Nectar- and insect-loving hummingbirds are a welcome addition to most gardens. According to the National Hummingbird Society, these small birds eat up to 200% of their body weight in nectar daily. Most of this nectar comes from flowers, but man-made nectar in feeders is an acceptable substitute. Purchase a store-bought feeder or make your own from items that otherwise would be destined for the trash heap.
Soak a 16 oz., 24 oz. or 1 liter plastic soda or water bottle in warm, soapy water for 15 minutes. Remove the label and rinse out well in running water. Let dry.
Poke a hole wide enough for the drinking straw to go through into the side of the bottle with a pair of scissors. Poke the hole 1 inch down from where the bottle begins curving toward the cap.
Push the straw into the hole so it angles toward the bottom of the bottle. Trim the part of the straw protruding out of the bottle so only 1 inch of straw is sticking out.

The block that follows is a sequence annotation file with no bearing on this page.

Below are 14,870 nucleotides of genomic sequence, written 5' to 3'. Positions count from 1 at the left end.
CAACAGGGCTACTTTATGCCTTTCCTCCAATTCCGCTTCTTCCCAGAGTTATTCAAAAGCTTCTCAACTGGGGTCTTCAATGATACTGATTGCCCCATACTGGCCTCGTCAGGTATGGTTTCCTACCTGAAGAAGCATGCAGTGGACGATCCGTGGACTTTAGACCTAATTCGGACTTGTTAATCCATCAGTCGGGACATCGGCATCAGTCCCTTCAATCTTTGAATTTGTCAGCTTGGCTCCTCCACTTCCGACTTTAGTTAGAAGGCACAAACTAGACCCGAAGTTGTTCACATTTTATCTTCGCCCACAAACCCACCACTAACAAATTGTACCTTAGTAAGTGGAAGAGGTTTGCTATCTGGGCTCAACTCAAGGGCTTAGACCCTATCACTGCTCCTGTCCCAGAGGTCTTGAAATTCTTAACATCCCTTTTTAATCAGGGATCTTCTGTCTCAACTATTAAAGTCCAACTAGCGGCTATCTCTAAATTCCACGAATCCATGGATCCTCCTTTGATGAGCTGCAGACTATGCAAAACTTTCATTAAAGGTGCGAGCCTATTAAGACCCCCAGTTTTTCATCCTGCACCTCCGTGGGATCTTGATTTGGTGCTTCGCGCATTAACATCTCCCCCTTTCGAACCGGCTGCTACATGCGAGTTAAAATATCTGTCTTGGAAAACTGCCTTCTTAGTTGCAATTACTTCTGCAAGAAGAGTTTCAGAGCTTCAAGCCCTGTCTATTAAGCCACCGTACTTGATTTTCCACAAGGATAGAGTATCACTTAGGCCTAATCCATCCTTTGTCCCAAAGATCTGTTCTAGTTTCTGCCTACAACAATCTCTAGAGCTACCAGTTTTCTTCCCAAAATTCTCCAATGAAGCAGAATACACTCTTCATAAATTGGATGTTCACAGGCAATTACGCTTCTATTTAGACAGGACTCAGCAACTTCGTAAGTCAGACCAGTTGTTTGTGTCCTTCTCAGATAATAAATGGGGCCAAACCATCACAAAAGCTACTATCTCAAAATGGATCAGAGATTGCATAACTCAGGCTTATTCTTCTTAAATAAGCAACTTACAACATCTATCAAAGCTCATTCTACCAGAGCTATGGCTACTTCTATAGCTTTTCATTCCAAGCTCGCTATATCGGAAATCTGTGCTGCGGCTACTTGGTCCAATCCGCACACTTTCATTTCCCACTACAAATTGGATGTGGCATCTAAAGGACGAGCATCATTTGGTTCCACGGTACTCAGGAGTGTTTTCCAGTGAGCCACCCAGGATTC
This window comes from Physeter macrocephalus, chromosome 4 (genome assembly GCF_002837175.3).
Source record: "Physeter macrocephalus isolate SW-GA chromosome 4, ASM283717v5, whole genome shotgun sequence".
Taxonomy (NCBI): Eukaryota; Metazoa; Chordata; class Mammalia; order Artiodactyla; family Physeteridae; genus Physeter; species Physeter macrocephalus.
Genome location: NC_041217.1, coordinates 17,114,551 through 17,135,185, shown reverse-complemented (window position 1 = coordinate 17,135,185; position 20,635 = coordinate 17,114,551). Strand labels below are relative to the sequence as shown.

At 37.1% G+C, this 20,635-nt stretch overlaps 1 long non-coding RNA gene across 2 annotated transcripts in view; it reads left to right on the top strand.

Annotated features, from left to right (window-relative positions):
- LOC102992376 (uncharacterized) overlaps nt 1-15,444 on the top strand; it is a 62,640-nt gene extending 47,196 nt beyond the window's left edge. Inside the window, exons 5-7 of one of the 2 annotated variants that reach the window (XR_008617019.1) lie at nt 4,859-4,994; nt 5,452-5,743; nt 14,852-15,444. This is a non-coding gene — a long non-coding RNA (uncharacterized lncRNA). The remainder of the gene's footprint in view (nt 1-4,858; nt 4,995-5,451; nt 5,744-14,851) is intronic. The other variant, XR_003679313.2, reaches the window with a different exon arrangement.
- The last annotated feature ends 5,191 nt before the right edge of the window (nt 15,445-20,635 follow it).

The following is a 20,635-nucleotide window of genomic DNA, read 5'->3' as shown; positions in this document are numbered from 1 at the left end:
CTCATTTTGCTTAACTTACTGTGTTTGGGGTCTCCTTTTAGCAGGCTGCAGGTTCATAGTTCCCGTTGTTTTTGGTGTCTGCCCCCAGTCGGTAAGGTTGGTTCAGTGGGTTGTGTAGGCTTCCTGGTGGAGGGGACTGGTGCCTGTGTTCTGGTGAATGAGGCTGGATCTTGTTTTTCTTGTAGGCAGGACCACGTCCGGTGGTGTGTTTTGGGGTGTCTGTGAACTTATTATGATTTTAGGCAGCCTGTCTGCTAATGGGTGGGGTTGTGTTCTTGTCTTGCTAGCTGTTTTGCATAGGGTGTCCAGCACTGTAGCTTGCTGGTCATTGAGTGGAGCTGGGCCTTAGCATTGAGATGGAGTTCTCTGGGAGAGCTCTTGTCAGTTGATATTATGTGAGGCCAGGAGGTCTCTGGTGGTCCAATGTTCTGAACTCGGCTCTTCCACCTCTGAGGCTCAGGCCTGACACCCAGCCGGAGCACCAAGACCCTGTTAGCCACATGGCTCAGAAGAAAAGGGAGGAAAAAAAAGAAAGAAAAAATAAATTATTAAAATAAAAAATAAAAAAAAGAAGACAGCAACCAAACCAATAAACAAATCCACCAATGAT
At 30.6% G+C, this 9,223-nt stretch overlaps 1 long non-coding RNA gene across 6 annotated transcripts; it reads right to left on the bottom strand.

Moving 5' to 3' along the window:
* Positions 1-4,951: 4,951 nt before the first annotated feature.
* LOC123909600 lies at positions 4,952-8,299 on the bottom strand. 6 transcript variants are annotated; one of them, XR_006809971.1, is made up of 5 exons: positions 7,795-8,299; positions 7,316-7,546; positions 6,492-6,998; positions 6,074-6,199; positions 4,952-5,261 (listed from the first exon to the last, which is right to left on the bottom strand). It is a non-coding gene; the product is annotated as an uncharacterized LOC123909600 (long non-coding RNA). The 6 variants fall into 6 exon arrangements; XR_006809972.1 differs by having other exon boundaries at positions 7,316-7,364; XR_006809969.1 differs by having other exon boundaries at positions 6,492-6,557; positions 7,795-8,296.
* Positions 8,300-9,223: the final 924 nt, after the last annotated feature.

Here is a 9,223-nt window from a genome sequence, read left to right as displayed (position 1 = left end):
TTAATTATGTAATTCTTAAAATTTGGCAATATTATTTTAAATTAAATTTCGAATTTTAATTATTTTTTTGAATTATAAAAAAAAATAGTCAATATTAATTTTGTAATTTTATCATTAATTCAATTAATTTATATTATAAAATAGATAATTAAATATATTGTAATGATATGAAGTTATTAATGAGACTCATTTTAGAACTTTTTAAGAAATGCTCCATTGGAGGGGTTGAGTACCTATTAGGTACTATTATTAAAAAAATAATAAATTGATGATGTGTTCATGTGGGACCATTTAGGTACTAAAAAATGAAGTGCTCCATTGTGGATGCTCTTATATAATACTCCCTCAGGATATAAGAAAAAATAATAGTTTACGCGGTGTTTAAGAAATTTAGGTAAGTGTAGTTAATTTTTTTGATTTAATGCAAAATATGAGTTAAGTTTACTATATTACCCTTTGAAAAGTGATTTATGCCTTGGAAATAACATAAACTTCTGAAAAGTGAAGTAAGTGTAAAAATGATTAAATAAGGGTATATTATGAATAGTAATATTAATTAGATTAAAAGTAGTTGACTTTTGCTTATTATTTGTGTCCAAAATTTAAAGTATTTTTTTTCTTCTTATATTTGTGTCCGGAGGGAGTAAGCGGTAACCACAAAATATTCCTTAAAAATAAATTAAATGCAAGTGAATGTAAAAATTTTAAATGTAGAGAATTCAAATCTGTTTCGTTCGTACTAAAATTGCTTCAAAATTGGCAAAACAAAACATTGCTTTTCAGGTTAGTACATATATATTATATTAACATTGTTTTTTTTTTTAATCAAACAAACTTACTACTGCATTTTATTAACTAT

Fill the bottle with water and adjust the angle of the straw as needed until it fills up with water. Glue in place using hot glue so all gaps around the straw are sealed. Empty out the water once glue hardens.
Cut out a 5-inch diameter circle from red craft foam. Poke a hole in the center of the circle and place it over and behind the straw then glue the back of the circle to the bottle to hold it in place.
Fill the bottle with hummingbird nectar and place the cap on securely. Make homemade nectar by mixing ½ cup sugar with 1 cup hot water until the sugar dissolves completely, then mix in 1 cup of cold water.
Wrap a 1 foot length of wire around the neck of the bottle under the lid tightly. Pull the ends of the wire up and twist together to make a hanger. Hang your feeder from a tree branch or a hook outside where you can easily view the hummingbirds as they come to feed.